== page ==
Feeds

Acas publishes first social media guide

UK workplace rulebook to save heartache and cash

The essential guide to IT transformation

Acas has published a new guide to social networking in the workplace, which it says is the first in the UK. The employment body said the guide is aimed at helping businesses, staff and trade unions agree on how to handle employment issues related to the internet, blogs and social media websites such as Twitter and Facebook.

Almost six out of 10 employees now use social media at work whether on computers or mobile phones, according to Acas figures. This can lead to problems with staff members wasting work time on personal webpages, posting derogatory comments about managers and colleagues, or buying and selling online.

Misuse of the internet and social media by employees is estimated to cost the UK economy up to £14bn a year, according to the guidance.

However the guide warns against "knee-jerk reactions" and urges employers to consider the "moral intensity" of any offensive content published before proceeding with disciplinary action.

Acas recommends that employers consult staff and trade unions before publishing their own policies, and should also make the consequences of breaching any policy clear in employment contracts.

It stresses that the employer, staff and unions agree to protect employees' freedom of speech and so that staff and managers feel protected against online bullying and damage to the company's reputation.

It also urges employers to keep the policy up to date to reflect the speed of change in the technology and its uses.

John Taylor, Acas chief executive, stressed that employees' conduct online should be subject to the same standards as their conduct in the workplace.

"Employees should assume that everything they say on the internet could be made public, and should think whether they want their colleagues or boss to read it. They might not mean it, but what they post could end up being seen by billions of people worldwide," he said.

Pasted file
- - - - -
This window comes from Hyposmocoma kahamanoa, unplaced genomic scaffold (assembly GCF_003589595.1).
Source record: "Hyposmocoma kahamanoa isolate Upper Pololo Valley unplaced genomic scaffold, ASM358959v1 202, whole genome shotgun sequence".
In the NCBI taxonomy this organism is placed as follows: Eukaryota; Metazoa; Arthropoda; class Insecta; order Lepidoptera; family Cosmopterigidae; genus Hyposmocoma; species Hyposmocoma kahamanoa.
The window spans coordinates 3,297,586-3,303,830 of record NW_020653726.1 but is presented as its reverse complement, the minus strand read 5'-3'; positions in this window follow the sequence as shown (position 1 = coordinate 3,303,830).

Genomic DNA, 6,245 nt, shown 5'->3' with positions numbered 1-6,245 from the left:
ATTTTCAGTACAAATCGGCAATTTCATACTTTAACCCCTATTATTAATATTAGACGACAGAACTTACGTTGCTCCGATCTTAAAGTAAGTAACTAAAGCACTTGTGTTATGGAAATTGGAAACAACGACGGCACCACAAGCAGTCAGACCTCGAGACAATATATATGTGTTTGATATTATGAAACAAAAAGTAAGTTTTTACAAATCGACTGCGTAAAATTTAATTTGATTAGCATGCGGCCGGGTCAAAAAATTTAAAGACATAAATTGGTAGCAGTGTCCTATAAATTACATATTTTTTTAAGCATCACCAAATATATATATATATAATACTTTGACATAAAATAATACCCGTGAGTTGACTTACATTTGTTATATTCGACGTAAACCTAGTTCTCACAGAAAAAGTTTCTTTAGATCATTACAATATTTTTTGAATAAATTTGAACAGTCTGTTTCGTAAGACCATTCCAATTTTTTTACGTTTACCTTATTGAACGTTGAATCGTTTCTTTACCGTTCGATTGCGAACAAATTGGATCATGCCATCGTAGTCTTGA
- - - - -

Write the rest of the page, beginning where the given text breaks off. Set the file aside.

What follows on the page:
However he stressed that any monitoring of online activity should be proportionate. "A manager wouldn't follow an employee down the pub to check on what he or she said to friends about their day at work. Just because they can do something like this online doesn't mean they should," he said.

The guide also warns employers about the risks of searching for information about potential employees online and using any personal information found during the recruitment process.

Managers risk being sued for discrimination "if they refuse to interview someone as a result of a judgement they made based on a social networking profile", it says.

Copyright © 2011, OUT-LAW.com

OUT-LAW.COM is part of international law firm Pinsent Masons.

5 things you didn’t know about cloud backup

More from The Register

next story
6 Obvious Reasons Why Facebook Will Ban This Article (Thank God)
Clampdown on clickbait ... and El Reg is OK with this
Mozilla's 'Tiles' ads debut in new Firefox nightlies
You can try turning them off and on again
No, thank you. I will not code for the Caliphate
Some assignments, even the Bongster decline must
Banking apps: Handy, can grab all your money... and RIDDLED with coding flaws
Yep, that one place you'd hoped you wouldn't find 'em
TROLL SLAYER Google grabs $1.3 MEEELLION in patent counter-suit
Chocolate Factory hits back at firm for suing customers
Primetime precrime? Minority Report TV series 'being developed'
I have to know. I have to find out what happened to my life
Netflix swallows yet another bitter pill, inks peering deal with TWC
Net neutrality crusader once again pays up for priority access
Ex-IBM CEO John Akers dies at 79
An era disrupted by the advent of the PC
prev story

Whitepapers

Top 10 endpoint backup mistakes
Avoid the ten endpoint backup mistakes to ensure that your critical corporate data is protected and end user productivity is improved.
Implementing global e-invoicing with guaranteed legal certainty
Explaining the role local tax compliance plays in successful supply chain management and e-business and how leading global brands are addressing this.
Backing up distributed data
Eliminating the redundant use of bandwidth and storage capacity and application consolidation in the modern data center.
The essential guide to IT transformation
ServiceNow discusses three IT transformations that can help CIOs automate IT services to transform IT and the enterprise
Next gen security for virtualised datacentres
Legacy security solutions are inefficient due to the architectural differences between physical and virtual environments.